Explicitly nestled in the heart of the Argentine Andes, Mercedario stands as a testament to the raw beauty of South America’s highest peaks. As the eighth-highest mountain on the continent, it provides a thrilling challenge for adventurers seeking to immerse themselves in its rugged terrain and breathtaking vistas.
9 – Incahuasi
Height: 6,638 meters (21,778 feet)
First climb: In 1913 – By Walther Penck
As noted, Incahuasi is a challenging peak to climb and an important cultural site due to its intriguing archaeological sites on the slopes. With a consistent steepness on all sides, climbers often opt for the north ridge ascent, which offers a relatively friendly route to the summit.
It takes around 12 days for commercial groups to reach the peak, starting with a 300km drive to acclimatize to the surroundings. Following the acclimatization period, commercial groups embark on a challenging 3-day climb to the peak’s summit and descend back to Fiambalá at 1600m.
10 – Nevado Sajama
Height: 6,542 meters (21,463 feet)
First climb: In 1927 – By Joseph Prem
As a matter of fact, the steep slopes of Nevado Sajama make it a true skill test for even the most seasoned and adventurous skiers. The mountain gained international attention when world-renowned steep skier Andreas Fransson embarked on a daring mission to ski this towering peak, which is the highest in Bolivia and ranks tenth on this list.
However, the skiing-to-walking ratio on this mountain is notoriously poor, with just around 450 meters of skiing after a gruelling ascent of over 2,000 meters. This peak is not for the faint of heart but for those who dare to take on the challenge.
11 – Chimborazo
Height: 6,263 meters (20,548 feet).
First climb: In 1802 – By Humboldt, French botanist Aimé Bonpland and Carlos Montúfar
As an illustration of its magnificence, Chimborazo’s snow-capped summit can be seen from miles away, drawing in adventurers and nature lovers undeniably.
But Chimborazo isn’t just a mountain for the brave and bold. Its stunning vistas and unique ecosystem make it undeniably a destination everyone can appreciate. Particularly, from the lush vegetation of the lower slopes to the barren and snowy peaks above, Chimborazo is a study in contrasts and a testament to the power and beauty of nature.
12 – Pico Simón Bolívar
Height: 5,775 meters (18,947 feet)
First climb: In 1935 – By Enrique Bourgoin, H. Márquez Molina and Domingo Peña
Presently Pico Simón Bolívar is an awe-inspiring peak that dominates Colombia’s Sierra Nevada de Santa Marta skyline. As the highest mountain in the country, undoubtedly, it offers a thrilling adventure for any avid hiker or mountaineer.
The name of this site is undoubtedly a tribute to the legendary figure Simón Bolívar, whose critical role in Venezuela’s fight for independence from Spanish rule is well-known.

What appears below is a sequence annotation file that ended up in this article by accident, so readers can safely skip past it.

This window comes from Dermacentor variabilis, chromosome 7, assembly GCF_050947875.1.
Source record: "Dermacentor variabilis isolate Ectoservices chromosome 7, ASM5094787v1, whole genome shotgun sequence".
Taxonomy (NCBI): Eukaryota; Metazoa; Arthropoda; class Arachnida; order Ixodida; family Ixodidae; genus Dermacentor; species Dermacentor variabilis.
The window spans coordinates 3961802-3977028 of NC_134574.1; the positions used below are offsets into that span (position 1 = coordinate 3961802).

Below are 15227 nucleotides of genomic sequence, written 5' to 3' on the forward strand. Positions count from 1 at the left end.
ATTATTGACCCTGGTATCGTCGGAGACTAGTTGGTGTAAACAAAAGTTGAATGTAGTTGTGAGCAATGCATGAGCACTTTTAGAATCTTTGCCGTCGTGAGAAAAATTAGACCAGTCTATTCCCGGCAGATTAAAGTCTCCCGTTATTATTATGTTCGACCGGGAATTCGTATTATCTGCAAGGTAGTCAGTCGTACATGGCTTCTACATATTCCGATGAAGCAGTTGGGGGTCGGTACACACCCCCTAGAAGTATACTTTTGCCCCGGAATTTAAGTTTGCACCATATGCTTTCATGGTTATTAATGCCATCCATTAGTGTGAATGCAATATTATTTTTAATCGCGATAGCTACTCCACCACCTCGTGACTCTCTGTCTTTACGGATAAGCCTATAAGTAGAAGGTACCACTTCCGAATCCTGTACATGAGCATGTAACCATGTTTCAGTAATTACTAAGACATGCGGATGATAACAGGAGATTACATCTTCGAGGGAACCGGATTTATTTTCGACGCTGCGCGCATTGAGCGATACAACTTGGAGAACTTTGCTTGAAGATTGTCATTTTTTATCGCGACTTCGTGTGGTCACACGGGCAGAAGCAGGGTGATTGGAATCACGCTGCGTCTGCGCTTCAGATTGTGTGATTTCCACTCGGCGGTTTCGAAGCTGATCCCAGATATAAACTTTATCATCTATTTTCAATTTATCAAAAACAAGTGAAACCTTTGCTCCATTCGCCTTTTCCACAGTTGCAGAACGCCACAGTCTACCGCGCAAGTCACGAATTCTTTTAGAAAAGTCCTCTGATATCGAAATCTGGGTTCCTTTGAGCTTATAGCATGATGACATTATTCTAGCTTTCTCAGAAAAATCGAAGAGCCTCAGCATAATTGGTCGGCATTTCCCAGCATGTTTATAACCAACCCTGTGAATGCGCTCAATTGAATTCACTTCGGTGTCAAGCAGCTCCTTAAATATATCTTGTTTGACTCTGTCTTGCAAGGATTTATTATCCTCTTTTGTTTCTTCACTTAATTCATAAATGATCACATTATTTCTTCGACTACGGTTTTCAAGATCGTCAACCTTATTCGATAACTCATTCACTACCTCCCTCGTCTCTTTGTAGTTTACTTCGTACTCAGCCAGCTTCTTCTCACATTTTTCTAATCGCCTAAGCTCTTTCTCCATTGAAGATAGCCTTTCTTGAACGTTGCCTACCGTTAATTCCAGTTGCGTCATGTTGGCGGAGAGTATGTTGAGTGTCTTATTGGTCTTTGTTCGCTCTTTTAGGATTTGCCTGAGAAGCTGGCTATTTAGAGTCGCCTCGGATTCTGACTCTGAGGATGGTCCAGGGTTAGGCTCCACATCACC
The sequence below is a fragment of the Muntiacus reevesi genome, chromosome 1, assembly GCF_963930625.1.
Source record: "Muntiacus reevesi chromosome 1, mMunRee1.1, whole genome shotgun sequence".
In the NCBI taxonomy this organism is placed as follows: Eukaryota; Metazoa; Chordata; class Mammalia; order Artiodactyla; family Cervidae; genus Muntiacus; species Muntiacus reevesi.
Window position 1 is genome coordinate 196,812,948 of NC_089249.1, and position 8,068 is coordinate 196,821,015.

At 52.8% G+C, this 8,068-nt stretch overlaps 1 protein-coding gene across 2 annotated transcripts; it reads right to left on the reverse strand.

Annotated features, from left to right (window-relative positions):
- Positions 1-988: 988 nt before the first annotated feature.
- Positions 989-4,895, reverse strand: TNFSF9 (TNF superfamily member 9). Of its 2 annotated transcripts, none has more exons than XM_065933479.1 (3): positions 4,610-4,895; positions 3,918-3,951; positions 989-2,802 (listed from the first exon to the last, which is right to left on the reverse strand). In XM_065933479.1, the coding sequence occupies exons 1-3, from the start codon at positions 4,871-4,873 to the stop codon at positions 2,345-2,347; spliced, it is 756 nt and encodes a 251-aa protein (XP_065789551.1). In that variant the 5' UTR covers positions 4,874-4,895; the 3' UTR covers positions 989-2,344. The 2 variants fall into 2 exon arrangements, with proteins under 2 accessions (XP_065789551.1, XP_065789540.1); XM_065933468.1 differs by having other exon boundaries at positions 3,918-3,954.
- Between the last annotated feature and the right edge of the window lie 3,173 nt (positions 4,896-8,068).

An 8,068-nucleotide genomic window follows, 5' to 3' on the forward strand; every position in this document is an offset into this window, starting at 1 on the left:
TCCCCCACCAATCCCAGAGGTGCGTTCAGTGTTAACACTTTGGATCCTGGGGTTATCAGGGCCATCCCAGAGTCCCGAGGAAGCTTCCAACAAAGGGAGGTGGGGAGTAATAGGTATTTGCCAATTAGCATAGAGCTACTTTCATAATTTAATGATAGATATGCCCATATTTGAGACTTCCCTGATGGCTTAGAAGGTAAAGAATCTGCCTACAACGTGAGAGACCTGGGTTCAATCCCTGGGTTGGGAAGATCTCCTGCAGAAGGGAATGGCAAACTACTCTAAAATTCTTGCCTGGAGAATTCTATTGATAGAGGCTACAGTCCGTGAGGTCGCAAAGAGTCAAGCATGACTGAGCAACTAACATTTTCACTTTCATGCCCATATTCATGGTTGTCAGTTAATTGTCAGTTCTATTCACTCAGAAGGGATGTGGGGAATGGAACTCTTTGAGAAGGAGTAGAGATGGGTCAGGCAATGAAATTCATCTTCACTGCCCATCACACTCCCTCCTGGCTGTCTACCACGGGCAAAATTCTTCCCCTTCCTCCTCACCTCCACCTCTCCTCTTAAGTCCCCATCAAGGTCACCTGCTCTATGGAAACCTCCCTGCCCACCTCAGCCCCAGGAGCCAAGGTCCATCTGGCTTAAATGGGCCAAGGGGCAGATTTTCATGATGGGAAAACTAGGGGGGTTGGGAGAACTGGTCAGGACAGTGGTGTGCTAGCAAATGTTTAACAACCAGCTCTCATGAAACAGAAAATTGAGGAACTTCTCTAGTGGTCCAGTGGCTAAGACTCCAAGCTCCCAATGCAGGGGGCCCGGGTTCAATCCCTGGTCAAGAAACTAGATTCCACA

13 – Pico Bolívar
Height: 4,981 meters (16,342 feet)
First Climb: In 1939 – By W. Wood, A. Bakerwell and E. Praolini.
Emphatically rising in the heart of Venezuela, Pico Bolívar is a sight to behold. Albeit the second-highest peak in the country, it offers adventure seekers and mountaineers an incredible challenge. Another key point is it is named after the legendary Simón Bolívar, the father of Venezuelan independence. Certainly the mountain stands as a symbol of strength and courage.
14 – Pico da Neblina
Height: 2,994 meters (9,823 feet)
First climb: In 1965 – By members of a Brazilian Army expedition
As the highest mountain in Brazil, Pico da Neblina is unquestionably a destination that should be on every adventurer’s bucket list. Within the expanse of the Amazon Rainforest, it provides a stunning panorama of the lush greenery surrounding it. As you take in the sights around you, it’s hard not to feel humbled by the sheer scale of the natural wonder that lies before you.
On the other hand, this isn’t just any ordinary mountain climb. As an illustration, this trek will take you through one of the world’s most biodiverse regions. Additionally, the area is teeming with rare plant and animal species not found anywhere else on the planet. Get ready for a journey that will push your physical and mental limits while allowing you to immerse yourself in the beauty of nature.
15 – Mount Roraima
Height: 2,810 meters (9,219 feet)
First climb: In1884 – By a British expedition
Specifically, the point where Brazil, Venezuela, and Guyana’s territories meet is where this stunning beauty is situated. Not to mention, its great flat top and towering cliffs create an otherworldly landscape that seems straight out of a fantastical adventure. The mountain also holds deep cultural significance for the indigenous people of the region, who view it as a sacred site steeped in myths and legends.
In light of the challenging trek through dense jungle terrain and steep rocky slopes that lead to the summit, The Route adds to the mountain’s allure for adventurous explorers seeking an unforgettable experience.
Make your dreams a reality and climb the highest mountains of South America!
In conclusion, conquering these peaks is no easy feat. Traversing challenging terrain, ascending steep snow and ice slopes, and making your way through dense jungles – for that reason, it is not a task for the faint of heart. Yet, the rewards are worth it when the summit is reached, and the stunning view is unveiled.
Significantly, for those who are passionate about outdoor exploration, climbing these peaks offers an incredible experience not to be missed. It will be a challenge but can provide a lifetime of memories and stories.